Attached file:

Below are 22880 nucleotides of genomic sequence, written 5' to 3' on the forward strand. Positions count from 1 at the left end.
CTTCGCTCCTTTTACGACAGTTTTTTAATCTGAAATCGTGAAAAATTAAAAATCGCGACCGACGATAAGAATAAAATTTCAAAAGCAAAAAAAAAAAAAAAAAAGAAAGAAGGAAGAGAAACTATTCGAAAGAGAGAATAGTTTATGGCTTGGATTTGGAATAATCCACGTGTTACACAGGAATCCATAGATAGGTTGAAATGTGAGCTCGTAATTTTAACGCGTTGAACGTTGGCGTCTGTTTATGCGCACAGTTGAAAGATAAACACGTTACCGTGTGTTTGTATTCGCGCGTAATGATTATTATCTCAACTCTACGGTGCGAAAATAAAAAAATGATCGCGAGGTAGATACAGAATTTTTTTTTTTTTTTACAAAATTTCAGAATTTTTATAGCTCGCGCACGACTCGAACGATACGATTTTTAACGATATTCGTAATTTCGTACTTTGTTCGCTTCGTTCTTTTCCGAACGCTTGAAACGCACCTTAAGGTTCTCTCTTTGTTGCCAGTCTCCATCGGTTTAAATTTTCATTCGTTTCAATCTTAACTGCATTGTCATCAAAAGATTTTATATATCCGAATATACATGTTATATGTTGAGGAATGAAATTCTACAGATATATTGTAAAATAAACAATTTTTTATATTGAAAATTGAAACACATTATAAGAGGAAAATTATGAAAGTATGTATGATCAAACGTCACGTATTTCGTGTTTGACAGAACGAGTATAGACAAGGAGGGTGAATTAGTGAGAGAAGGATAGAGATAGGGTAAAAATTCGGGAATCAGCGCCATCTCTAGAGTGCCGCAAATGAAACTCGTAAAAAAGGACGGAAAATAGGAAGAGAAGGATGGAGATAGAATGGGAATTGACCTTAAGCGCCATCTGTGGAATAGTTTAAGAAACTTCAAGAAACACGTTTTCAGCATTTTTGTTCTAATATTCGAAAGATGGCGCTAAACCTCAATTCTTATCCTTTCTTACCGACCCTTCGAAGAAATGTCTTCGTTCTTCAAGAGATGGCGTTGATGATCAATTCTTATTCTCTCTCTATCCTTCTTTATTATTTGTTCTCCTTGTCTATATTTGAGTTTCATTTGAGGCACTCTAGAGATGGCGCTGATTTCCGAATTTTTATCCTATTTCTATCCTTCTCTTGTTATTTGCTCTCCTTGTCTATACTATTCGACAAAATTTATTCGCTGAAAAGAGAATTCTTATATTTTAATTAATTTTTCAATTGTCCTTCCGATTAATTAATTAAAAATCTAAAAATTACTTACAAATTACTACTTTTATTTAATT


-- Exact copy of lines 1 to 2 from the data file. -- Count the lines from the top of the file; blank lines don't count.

Below are 22880 nucleotides of genomic sequence, written 5' to 3' on the forward strand. Positions count from 1 at the left end.
CTTCGCTCCTTTTACGACAGTTTTTTAATCTGAAATCGTGAAAAATTAAAAATCGCGACCGACGATAAGAATAAAATTTCAAAAGCAAAAAAAAAAAAAAAAAAGAAAGAAGGAAGAGAAACTATTCGAAAGAGAGAATAGTTTATGGCTTGGATTTGGAATAATCCACGTGTTACACAGGAATCCATAGATAGGTTGAAATGTGAGCTCGTAATTTTAACGCGTTGAACGTTGGCGTCTGTTTATGCGCACAGTTGAAAGATAAACACGTTACCGTGTGTTTGTATTCGCGCGTAATGATTATTATCTCAACTCTACGGTGCGAAAATAAAAAAATGATCGCGAGGTAGATACAGAATTTTTTTTTTTTTTTACAAAATTTCAGAATTTTTATAGCTCGCGCACGACTCGAACGATACGATTTTTAACGATATTCGTAATTTCGTACTTTGTTCGCTTCGTTCTTTTCCGAACGCTTGAAACGCACCTTAAGGTTCTCTCTTTGTTGCCAGTCTCCATCGGTTTAAATTTTCATTCGTTTCAATCTTAACTGCATTGTCATCAAAAGATTTTATATATCCGAATATACATGTTATATGTTGAGGAATGAAATTCTACAGATATATTGTAAAATAAACAATTTTTTATATTGAAAATTGAAACACATTATAAGAGGAAAATTATGAAAGTATGTATGATCAAACGTCACGTATTTCGTGTTTGACAGAACGAGTATAGACAAGGAGGGTGAATTAGTGAGAGAAGGATAGAGATAGGGTAAAAATTCGGGAATCAGCGCCATCTCTAGAGTGCCGCAAATGAAACTCGTAAAAAAGGACGGAAAATAGGAAGAGAAGGATGGAGATAGAATGGGAATTGACCTTAAGCGCCATCTGTGGAATAGTTTAAGAAACTTCAAGAAACACGTTTTCAGCATTTTTGTTCTAATATTCGAAAGATGGCGCTAAACCTCAATTCTTATCCTTTCTTACCGACCCTTCGAAGAAATGTCTTCGTTCTTCAAGAGATGGCGTTGATGATCAATTCTTATTCTCTCTCTATCCTTCTTTATTATTTGTTCTCCTTGTCTATATTTGAGTTTCATTTGAGGCACTCTAGAGATGGCGCTGATTTCCGAATTTTTATCCTATTTCTATCCTTCTCTTGTTATTTGCTCTCCTTGTCTATACTATTCGACAAAATTTATTCGCTGAAAAGAGAATTCTTATATTTTAATTAATTTTTCAATTGTCCTTCCGATTAATTAATTAAAAATCTAAAAATTACTTACAAATTACTACTTTTATTTAATT